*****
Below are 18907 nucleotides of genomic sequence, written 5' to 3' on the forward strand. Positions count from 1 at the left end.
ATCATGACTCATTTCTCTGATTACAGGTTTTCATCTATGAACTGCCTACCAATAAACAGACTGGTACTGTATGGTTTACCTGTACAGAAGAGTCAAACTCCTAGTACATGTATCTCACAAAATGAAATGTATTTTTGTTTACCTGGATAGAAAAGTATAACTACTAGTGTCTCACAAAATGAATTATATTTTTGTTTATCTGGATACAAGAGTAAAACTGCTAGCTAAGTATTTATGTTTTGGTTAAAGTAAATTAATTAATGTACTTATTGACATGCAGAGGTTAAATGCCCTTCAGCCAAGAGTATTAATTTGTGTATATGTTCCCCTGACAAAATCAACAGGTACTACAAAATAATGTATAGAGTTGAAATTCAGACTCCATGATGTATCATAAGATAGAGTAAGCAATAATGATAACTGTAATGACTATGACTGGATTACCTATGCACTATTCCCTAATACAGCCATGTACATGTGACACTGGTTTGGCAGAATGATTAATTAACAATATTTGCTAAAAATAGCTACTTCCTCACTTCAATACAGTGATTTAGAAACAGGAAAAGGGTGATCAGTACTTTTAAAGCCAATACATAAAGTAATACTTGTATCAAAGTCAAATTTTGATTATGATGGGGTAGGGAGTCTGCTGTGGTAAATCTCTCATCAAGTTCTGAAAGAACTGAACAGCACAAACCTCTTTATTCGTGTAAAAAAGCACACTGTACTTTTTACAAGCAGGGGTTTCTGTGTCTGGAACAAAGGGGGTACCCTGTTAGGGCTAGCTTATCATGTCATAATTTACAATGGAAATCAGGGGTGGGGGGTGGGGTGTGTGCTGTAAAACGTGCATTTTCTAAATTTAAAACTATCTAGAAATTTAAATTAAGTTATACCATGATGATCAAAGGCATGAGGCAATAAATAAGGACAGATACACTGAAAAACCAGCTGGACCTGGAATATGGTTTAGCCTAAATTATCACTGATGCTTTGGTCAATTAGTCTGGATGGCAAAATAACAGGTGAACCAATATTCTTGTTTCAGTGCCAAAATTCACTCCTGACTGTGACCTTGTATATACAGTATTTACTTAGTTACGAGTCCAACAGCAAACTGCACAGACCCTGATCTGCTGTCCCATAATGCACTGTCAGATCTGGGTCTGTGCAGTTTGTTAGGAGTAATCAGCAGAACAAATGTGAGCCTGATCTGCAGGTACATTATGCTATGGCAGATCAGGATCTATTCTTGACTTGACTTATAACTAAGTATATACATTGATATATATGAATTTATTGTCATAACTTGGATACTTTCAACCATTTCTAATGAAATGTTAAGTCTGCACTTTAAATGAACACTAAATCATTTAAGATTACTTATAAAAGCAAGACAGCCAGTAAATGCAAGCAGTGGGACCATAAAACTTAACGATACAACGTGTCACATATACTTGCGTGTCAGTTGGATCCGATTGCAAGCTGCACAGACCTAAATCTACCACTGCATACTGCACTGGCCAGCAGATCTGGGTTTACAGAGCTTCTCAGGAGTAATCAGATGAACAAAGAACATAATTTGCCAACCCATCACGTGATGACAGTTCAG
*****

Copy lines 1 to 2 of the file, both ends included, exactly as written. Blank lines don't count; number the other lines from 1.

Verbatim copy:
Below are 18907 nucleotides of genomic sequence, written 5' to 3' on the forward strand. Positions count from 1 at the left end.
ATCATGACTCATTTCTCTGATTACAGGTTTTCATCTATGAACTGCCTACCAATAAACAGACTGGTACTGTATGGTTTACCTGTACAGAAGAGTCAAACTCCTAGTACATGTATCTCACAAAATGAAATGTATTTTTGTTTACCTGGATAGAAAAGTATAACTACTAGTGTCTCACAAAATGAATTATATTTTTGTTTATCTGGATACAAGAGTAAAACTGCTAGCTAAGTATTTATGTTTTGGTTAAAGTAAATTAATTAATGTACTTATTGACATGCAGAGGTTAAATGCCCTTCAGCCAAGAGTATTAATTTGTGTATATGTTCCCCTGACAAAATCAACAGGTACTACAAAATAATGTATAGAGTTGAAATTCAGACTCCATGATGTATCATAAGATAGAGTAAGCAATAATGATAACTGTAATGACTATGACTGGATTACCTATGCACTATTCCCTAATACAGCCATGTACATGTGACACTGGTTTGGCAGAATGATTAATTAACAATATTTGCTAAAAATAGCTACTTCCTCACTTCAATACAGTGATTTAGAAACAGGAAAAGGGTGATCAGTACTTTTAAAGCCAATACATAAAGTAATACTTGTATCAAAGTCAAATTTTGATTATGATGGGGTAGGGAGTCTGCTGTGGTAAATCTCTCATCAAGTTCTGAAAGAACTGAACAGCACAAACCTCTTTATTCGTGTAAAAAAGCACACTGTACTTTTTACAAGCAGGGGTTTCTGTGTCTGGAACAAAGGGGGTACCCTGTTAGGGCTAGCTTATCATGTCATAATTTACAATGGAAATCAGGGGTGGGGGGTGGGGTGTGTGCTGTAAAACGTGCATTTTCTAAATTTAAAACTATCTAGAAATTTAAATTAAGTTATACCATGATGATCAAAGGCATGAGGCAATAAATAAGGACAGATACACTGAAAAACCAGCTGGACCTGGAATATGGTTTAGCCTAAATTATCACTGATGCTTTGGTCAATTAGTCTGGATGGCAAAATAACAGGTGAACCAATATTCTTGTTTCAGTGCCAAAATTCACTCCTGACTGTGACCTTGTATATACAGTATTTACTTAGTTACGAGTCCAACAGCAAACTGCACAGACCCTGATCTGCTGTCCCATAATGCACTGTCAGATCTGGGTCTGTGCAGTTTGTTAGGAGTAATCAGCAGAACAAATGTGAGCCTGATCTGCAGGTACATTATGCTATGGCAGATCAGGATCTATTCTTGACTTGACTTATAACTAAGTATATACATTGATATATATGAATTTATTGTCATAACTTGGATACTTTCAACCATTTCTAATGAAATGTTAAGTCTGCACTTTAAATGAACACTAAATCATTTAAGATTACTTATAAAAGCAAGACAGCCAGTAAATGCAAGCAGTGGGACCATAAAACTTAACGATACAACGTGTCACATATACTTGCGTGTCAGTTGGATCCGATTGCAAGCTGCACAGACCTAAATCTACCACTGCATACTGCACTGGCCAGCAGATCTGGGTTTACAGAGCTTCTCAGGAGTAATCAGATGAACAAAGAACATAATTTGCCAACCCATCACGTGATGACAGTTCAG